Skill Shortages: The Australia Story

Global Employability

For governments and businesses, trying to formulate the right labour policies is like, as an EY article described it, trying to arm wrestle with an octopus–there are just too many arms! Policymakers will have to negotiate among existing skills in the country, potential skills that will emerge from within the country, and fill the gaps with the migration of skilled workers.

A structural gap

Since BP (Before the Pandemic, if you are wondering), Australia has been one such country that has been dependent on the migration of skilled workers to meet its requirements. While this is good news for prospective global students and professionals, Australia has been struggling with a severe structural shortage even before the days of COVID.

It is natural to wonder why. Australia is the home to some of the top universities in the world across disciplines. Students from all over flock to the land down under just to experience university life there. Then why this structural shortage?

Economists Masters, Barnaba, and Mecmenamin suggest a few reasons:

  • A noticeable mismatch between the skills available and those required
  • Overqualified graduates from top universities who are looking for prospects abroad, and
  • Low occupational mobility

Adding COVID to this…

The cracks in the system were exacerbated by border closures. The gaps are so wide that it could cost its economy $10 billion in the next four years. To this, you add health issues, pandemic fatigue, and isolation requirements, you will realise that the workforce has been massively hit. 73 % of Australian businesses expect that they will have difficulty finding and retaining skilled labour in 2022. Experts fear that the widening gap will make the economy sluggish in the upcoming years.

Sectors affected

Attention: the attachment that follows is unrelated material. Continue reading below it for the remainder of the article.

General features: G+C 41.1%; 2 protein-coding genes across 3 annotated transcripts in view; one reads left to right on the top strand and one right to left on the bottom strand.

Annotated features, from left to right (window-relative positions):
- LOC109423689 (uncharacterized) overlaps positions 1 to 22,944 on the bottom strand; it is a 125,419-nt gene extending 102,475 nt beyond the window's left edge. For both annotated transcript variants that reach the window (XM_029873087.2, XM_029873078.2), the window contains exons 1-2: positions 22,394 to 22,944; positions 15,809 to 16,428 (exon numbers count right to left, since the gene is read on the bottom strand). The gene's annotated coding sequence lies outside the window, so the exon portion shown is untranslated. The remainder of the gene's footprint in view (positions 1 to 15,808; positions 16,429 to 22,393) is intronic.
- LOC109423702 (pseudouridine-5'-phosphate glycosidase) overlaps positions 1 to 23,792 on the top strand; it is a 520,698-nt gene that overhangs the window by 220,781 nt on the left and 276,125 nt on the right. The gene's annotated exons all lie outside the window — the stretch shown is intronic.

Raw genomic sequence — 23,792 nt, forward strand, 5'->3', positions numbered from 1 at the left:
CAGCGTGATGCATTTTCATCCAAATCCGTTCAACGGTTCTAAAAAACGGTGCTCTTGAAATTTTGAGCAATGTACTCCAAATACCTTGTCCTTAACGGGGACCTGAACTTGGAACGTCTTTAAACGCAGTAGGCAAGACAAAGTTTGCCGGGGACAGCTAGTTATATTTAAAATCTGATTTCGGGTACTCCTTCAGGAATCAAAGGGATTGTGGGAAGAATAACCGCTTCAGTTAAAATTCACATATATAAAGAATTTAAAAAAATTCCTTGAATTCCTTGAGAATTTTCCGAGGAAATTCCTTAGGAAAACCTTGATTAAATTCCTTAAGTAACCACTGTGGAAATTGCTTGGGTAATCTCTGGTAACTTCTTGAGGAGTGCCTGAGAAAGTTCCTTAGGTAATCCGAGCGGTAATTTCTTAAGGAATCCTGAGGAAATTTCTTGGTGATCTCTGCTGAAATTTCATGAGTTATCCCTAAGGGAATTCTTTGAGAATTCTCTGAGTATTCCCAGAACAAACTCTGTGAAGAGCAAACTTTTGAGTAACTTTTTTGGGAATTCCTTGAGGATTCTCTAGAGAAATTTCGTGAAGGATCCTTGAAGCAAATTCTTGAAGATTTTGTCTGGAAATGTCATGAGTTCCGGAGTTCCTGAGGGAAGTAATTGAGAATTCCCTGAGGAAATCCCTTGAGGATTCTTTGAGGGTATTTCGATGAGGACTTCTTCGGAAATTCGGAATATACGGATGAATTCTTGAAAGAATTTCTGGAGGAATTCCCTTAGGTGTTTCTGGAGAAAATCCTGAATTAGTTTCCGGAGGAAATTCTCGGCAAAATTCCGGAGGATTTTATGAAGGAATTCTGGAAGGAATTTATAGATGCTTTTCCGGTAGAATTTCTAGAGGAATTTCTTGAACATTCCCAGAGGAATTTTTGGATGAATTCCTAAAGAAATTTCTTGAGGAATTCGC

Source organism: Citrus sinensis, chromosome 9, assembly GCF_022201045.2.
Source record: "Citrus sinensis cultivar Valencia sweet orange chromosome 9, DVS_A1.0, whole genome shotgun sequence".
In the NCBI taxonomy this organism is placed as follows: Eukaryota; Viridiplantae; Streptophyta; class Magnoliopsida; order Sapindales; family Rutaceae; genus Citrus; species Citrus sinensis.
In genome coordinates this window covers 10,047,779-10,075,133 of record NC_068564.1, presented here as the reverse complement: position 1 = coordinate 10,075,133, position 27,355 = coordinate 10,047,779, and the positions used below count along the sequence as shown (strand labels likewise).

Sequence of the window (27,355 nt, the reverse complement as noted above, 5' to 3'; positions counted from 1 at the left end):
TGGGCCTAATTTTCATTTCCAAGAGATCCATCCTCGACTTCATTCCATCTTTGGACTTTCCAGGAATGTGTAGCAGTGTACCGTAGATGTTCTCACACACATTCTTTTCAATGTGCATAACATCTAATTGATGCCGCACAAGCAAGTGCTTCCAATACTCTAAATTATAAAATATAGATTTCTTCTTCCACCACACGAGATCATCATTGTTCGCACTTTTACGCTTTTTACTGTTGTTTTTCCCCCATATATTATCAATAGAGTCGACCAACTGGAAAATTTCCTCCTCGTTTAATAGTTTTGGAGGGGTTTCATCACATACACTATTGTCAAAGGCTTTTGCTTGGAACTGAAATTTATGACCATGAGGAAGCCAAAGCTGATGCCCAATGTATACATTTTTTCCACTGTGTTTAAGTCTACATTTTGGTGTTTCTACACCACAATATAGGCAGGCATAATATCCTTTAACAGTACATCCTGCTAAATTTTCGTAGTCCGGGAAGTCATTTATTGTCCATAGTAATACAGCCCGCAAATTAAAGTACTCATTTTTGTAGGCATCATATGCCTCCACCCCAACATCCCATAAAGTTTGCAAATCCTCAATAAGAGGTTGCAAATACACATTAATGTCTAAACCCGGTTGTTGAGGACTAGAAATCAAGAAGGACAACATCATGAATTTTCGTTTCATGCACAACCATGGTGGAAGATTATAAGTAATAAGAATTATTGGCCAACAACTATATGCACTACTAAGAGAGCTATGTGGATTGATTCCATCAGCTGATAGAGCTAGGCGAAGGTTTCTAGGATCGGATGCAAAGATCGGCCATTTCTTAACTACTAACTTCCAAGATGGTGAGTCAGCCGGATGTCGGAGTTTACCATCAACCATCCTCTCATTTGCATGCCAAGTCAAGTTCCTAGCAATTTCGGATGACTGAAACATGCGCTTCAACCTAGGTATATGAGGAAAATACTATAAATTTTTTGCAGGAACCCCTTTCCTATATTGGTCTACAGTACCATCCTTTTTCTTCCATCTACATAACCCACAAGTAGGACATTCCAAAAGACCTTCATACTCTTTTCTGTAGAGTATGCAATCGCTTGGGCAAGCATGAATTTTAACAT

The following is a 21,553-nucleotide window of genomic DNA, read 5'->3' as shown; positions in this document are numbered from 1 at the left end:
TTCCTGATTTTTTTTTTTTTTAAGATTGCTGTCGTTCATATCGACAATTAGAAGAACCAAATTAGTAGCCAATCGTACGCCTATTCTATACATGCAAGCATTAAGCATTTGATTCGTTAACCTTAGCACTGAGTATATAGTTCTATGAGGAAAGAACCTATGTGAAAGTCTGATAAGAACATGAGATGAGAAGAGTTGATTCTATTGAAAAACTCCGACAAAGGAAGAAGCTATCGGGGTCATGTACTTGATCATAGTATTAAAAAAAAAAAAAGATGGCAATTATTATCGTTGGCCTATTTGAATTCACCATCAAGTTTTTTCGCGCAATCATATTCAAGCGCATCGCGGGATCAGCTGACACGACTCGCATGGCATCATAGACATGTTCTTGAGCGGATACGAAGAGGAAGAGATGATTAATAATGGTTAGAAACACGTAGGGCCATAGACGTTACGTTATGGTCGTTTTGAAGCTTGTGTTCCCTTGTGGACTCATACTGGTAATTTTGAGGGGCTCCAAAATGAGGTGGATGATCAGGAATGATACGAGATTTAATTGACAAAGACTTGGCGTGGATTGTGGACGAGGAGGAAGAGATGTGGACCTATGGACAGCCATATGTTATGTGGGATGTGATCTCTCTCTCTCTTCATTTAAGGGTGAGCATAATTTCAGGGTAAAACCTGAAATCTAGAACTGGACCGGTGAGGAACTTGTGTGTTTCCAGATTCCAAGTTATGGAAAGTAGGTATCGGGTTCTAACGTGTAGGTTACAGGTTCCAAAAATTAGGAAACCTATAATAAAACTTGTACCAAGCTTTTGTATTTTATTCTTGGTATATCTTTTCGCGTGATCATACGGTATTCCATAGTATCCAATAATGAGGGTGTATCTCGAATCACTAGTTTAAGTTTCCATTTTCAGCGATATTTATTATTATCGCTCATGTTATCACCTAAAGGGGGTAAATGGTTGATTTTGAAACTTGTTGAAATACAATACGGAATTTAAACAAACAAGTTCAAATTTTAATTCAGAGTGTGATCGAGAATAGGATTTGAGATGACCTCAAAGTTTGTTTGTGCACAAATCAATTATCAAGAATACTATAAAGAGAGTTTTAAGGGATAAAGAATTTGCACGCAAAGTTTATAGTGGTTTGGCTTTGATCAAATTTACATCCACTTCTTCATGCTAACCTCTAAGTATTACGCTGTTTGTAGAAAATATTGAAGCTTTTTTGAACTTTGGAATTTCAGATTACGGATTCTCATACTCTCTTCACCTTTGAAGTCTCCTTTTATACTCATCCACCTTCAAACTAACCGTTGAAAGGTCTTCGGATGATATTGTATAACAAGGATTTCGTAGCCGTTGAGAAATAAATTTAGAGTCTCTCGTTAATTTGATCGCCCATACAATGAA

• Health
  • Engineering
  • Trade
  • Digital Skills

The concern is that if the country doesn’t start addressing these gaps now, the ramifications of it will be felt well into the next decade. It takes 3-4 years or more to get the necessary educational qualifications plus the time it takes to master the actual skill.

The gap in digital and soft skills is all-pervasive. If an organisation or an employer is confident that they would not face a digital skill shortage in the next decade, they are probably underestimating how much digital and data skills will take over. A study published by an Australian consulting firm, Korn Ferry has shown that the digital shortfall can go up to 2.2 million in 2030.

Way ahead…

Essentially, Australia is in need of a solution that is both sustainable and scalable. Skill imports and migration is only a band-aid. Short specialised technology courses and certifications, support from organisations and the government seem to be the way ahead. With such a large mismatch, conscious investment into skill development, at the government and organisational level to build domestic talent is becoming increasingly essential.

For the migrant populace, protective policy measures can retain skill and talent in the country. Going beyond temporary work permits (Temporary Skill Shortage Visa is a real thing!), offers of permanent residencies, easing dependent visa applications will go a long way in retaining international talent in the country.

Date added

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Global Employability


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